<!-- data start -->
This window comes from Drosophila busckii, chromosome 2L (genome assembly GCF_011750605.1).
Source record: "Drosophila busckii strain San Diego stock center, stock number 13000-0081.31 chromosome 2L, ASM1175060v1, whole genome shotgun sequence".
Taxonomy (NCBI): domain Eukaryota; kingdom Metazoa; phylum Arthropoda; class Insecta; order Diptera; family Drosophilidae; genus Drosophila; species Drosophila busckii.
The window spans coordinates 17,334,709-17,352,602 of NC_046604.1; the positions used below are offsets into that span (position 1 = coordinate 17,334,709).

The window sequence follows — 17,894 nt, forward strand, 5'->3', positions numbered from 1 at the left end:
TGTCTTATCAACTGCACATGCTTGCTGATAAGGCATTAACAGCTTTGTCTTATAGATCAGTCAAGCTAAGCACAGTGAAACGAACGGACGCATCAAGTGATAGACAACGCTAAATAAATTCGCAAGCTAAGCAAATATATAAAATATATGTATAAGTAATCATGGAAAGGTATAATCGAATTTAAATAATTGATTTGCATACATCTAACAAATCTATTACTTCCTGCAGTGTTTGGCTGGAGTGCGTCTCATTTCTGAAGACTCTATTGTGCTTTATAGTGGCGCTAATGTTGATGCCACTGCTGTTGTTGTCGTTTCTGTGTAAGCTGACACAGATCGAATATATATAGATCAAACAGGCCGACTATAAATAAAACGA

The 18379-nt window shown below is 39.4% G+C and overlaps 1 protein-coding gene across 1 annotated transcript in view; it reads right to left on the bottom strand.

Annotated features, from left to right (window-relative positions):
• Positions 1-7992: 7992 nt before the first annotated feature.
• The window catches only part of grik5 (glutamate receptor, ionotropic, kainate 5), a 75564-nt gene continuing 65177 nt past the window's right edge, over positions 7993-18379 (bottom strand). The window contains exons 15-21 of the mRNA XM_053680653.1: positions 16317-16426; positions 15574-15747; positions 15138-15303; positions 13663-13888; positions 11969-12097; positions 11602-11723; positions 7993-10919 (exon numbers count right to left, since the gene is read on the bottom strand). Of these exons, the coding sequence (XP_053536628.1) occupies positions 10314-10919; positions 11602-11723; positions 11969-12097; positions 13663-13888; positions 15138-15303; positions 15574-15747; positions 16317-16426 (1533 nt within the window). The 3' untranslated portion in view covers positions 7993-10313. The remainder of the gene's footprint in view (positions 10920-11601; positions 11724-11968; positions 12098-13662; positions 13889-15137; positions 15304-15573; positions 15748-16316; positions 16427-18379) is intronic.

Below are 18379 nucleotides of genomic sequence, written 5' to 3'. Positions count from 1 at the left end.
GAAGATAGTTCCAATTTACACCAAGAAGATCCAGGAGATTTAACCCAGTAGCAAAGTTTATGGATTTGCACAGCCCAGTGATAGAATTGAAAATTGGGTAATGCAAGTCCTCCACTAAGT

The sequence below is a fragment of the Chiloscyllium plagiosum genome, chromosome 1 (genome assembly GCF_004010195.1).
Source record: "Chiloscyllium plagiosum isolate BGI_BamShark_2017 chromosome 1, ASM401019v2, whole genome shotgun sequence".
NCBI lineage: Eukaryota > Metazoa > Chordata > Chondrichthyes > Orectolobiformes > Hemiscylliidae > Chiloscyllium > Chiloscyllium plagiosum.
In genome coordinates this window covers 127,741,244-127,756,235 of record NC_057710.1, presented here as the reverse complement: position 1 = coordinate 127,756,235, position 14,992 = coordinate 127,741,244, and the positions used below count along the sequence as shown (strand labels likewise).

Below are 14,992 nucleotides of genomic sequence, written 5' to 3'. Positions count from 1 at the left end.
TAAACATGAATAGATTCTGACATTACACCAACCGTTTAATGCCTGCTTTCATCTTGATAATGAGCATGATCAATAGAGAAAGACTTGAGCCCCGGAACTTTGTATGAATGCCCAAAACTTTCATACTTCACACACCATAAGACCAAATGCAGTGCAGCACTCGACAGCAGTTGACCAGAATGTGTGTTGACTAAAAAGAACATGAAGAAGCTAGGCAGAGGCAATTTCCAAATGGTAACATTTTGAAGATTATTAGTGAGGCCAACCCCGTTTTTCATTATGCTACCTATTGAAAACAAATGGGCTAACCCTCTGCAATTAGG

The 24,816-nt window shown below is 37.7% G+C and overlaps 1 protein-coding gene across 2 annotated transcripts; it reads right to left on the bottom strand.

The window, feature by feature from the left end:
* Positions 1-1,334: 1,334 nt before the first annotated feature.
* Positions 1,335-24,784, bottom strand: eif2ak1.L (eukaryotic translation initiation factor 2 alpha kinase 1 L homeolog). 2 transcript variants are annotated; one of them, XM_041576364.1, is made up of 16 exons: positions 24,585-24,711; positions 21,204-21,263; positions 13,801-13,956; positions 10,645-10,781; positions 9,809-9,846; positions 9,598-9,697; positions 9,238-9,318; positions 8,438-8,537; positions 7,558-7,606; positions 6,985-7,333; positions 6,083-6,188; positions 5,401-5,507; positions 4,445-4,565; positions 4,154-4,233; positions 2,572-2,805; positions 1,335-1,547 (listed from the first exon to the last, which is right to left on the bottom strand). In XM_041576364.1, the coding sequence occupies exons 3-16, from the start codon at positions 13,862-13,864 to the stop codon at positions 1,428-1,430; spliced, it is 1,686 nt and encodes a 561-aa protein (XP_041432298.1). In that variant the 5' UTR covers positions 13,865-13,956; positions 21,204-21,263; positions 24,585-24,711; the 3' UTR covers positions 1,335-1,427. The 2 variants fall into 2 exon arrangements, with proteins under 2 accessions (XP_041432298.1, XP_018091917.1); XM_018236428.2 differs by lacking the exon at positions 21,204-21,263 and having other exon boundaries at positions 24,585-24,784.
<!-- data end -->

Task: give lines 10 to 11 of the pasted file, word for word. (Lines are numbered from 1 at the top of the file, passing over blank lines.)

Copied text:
• The window catches only part of grik5 (glutamate receptor, ionotropic, kainate 5), a 75564-nt gene continuing 65177 nt past the window's right edge, over positions 7993-18379 (bottom strand). The window contains exons 15-21 of the mRNA XM_053680653.1: positions 16317-16426; positions 15574-15747; positions 15138-15303; positions 13663-13888; positions 11969-12097; positions 11602-11723; positions 7993-10919 (exon numbers count right to left, since the gene is read on the bottom strand). Of these exons, the coding sequence (XP_053536628.1) occupies positions 10314-10919; positions 11602-11723; positions 11969-12097; positions 13663-13888; positions 15138-15303; positions 15574-15747; positions 16317-16426 (1533 nt within the window). The 3' untranslated portion in view covers positions 7993-10313. The remainder of the gene's footprint in view (positions 10920-11601; positions 11724-11968; positions 12098-13662; positions 13889-15137; positions 15304-15573; positions 15748-16316; positions 16427-18379) is intronic.

Below are 18379 nucleotides of genomic sequence, written 5' to 3'. Positions count from 1 at the left end.